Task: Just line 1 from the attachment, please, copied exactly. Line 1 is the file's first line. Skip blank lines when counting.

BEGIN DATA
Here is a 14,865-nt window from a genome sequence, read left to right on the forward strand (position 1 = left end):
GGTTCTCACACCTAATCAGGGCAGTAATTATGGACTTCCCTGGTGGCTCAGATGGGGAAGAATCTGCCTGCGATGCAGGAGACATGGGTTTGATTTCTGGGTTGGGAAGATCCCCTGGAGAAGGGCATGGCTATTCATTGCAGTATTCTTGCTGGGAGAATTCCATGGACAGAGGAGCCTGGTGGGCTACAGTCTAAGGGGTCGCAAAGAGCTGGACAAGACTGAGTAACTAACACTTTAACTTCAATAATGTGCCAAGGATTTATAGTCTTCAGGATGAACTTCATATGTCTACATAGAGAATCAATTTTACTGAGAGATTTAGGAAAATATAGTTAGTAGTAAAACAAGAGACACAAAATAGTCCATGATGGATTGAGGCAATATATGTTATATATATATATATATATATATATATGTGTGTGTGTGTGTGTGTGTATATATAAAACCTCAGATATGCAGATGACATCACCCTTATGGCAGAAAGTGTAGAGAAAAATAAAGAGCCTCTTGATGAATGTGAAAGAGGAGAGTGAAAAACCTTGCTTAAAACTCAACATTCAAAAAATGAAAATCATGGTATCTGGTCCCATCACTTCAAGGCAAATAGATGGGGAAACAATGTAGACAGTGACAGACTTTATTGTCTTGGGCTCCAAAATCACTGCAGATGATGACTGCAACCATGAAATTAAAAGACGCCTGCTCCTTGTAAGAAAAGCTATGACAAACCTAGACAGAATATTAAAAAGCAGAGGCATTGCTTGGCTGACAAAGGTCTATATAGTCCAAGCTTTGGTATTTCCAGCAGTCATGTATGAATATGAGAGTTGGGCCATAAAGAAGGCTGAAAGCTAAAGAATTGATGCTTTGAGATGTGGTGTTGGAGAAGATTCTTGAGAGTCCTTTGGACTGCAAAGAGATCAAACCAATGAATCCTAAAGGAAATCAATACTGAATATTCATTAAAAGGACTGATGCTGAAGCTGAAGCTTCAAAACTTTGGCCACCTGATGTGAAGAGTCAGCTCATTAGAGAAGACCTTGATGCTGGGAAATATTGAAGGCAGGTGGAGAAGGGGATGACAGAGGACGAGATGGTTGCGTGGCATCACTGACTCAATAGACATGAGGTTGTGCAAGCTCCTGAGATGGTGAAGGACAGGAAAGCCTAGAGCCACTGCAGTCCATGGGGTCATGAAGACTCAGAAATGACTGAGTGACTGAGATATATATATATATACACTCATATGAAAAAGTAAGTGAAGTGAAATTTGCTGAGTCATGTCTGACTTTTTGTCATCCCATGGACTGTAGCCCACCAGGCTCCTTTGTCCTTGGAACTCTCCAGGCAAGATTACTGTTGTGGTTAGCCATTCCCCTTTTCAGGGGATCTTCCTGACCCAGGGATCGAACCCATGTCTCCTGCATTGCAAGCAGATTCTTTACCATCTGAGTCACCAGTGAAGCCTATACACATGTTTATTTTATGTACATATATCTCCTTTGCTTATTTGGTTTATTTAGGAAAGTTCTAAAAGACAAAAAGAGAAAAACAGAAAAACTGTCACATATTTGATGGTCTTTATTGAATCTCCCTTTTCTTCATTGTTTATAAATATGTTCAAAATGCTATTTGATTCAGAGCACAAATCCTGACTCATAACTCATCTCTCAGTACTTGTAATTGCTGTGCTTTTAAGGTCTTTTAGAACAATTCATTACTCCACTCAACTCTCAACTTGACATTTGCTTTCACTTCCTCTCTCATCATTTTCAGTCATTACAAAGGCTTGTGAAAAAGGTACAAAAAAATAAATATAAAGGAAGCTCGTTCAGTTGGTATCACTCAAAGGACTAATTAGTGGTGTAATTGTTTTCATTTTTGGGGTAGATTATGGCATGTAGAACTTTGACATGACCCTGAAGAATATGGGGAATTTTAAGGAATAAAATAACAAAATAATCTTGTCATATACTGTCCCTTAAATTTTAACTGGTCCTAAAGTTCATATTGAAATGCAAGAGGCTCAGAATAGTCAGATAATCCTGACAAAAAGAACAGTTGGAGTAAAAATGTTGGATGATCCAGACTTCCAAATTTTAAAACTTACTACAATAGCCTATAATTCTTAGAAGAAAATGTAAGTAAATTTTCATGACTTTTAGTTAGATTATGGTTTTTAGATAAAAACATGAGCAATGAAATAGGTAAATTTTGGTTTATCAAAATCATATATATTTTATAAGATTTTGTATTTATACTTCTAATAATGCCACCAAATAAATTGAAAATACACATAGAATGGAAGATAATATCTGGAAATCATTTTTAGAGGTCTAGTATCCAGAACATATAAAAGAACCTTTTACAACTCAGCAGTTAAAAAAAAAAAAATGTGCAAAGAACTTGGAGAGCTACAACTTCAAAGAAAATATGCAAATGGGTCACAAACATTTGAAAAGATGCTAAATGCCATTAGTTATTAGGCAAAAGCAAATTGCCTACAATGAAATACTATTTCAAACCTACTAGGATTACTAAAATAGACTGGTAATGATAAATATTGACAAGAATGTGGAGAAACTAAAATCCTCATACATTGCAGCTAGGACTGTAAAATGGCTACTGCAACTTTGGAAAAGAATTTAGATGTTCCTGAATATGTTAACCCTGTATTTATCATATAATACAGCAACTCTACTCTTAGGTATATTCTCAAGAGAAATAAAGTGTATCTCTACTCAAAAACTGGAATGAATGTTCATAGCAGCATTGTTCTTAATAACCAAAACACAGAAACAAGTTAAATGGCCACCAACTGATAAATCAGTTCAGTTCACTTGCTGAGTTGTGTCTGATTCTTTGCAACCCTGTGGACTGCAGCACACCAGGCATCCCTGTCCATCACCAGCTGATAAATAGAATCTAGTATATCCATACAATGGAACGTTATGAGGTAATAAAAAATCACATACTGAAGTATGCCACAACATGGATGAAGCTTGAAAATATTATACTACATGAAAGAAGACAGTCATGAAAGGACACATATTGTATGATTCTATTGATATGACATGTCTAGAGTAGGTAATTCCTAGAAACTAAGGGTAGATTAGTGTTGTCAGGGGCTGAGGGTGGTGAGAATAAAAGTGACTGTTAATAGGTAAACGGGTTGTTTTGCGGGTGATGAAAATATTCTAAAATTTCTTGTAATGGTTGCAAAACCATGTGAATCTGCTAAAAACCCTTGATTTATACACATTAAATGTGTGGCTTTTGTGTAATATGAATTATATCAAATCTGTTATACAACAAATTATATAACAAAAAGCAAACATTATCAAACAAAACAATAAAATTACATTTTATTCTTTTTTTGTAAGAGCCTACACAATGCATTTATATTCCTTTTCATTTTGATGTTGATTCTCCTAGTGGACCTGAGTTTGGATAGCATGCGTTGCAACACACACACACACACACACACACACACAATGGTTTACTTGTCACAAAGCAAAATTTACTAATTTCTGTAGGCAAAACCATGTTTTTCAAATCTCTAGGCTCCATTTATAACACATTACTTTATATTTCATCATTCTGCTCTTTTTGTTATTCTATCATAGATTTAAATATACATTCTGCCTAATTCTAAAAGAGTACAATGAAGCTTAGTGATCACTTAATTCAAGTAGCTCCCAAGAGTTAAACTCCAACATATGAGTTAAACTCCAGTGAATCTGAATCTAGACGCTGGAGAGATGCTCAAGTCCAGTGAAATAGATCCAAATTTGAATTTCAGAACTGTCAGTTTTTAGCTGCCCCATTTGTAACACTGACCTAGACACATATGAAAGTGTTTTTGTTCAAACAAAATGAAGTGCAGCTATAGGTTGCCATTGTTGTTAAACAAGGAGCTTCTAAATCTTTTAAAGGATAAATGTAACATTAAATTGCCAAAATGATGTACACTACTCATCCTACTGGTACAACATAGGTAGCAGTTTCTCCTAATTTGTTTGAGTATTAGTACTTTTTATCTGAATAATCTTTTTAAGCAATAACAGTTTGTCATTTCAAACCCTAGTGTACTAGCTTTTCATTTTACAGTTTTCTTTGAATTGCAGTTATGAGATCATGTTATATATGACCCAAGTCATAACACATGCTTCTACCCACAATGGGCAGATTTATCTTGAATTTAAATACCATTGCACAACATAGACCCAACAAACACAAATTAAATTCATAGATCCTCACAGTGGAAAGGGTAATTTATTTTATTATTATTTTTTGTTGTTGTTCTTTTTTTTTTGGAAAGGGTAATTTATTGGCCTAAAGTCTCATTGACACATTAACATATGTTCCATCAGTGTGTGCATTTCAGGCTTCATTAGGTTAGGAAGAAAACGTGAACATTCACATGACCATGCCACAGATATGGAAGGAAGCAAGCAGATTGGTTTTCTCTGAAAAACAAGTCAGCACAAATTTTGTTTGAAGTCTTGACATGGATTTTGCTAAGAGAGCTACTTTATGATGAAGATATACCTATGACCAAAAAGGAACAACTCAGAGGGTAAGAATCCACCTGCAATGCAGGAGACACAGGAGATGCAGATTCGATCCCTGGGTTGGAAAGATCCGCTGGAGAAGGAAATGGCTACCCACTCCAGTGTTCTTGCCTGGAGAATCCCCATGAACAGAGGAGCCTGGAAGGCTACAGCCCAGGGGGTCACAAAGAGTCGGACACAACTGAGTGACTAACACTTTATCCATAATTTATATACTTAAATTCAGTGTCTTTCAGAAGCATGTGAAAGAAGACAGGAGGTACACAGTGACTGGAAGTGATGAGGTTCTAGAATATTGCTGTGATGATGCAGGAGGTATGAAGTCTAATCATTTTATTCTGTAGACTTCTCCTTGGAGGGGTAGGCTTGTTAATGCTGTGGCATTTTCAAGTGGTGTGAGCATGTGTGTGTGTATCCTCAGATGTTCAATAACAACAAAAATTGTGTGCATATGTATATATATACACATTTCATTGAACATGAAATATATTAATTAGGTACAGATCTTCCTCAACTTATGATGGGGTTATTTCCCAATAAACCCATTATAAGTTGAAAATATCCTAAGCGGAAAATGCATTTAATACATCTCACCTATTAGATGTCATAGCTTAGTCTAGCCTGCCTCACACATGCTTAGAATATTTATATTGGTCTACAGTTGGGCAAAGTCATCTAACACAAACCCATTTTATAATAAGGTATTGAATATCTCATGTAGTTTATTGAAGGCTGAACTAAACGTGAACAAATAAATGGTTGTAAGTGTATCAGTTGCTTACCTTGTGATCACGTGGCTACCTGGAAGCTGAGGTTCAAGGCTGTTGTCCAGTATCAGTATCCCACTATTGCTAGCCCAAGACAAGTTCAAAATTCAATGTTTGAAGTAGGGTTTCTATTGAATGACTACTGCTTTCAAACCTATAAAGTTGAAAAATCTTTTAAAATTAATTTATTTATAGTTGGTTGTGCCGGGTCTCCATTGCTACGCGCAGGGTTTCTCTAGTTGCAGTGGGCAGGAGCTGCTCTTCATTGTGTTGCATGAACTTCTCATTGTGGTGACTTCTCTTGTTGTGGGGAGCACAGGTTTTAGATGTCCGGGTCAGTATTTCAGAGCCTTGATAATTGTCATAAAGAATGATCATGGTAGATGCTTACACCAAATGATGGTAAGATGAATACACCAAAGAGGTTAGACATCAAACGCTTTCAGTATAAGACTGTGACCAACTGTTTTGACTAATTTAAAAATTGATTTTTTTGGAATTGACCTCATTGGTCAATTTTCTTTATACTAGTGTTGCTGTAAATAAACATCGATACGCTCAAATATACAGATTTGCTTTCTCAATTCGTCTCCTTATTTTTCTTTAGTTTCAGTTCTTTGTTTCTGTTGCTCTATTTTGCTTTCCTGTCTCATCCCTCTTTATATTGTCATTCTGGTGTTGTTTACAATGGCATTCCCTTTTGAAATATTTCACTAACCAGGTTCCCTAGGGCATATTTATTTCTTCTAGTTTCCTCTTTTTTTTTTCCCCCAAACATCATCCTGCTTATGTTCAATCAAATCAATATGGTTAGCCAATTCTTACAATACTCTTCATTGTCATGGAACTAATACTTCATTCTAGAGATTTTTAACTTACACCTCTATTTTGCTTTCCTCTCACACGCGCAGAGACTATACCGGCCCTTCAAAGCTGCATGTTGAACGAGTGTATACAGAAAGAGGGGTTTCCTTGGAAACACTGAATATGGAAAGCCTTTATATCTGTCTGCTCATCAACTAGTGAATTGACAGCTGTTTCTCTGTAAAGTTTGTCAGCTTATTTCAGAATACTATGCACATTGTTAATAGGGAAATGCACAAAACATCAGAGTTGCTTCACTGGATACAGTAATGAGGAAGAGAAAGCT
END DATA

Here is a 14,865-nt window from a genome sequence, read left to right on the forward strand (position 1 = left end):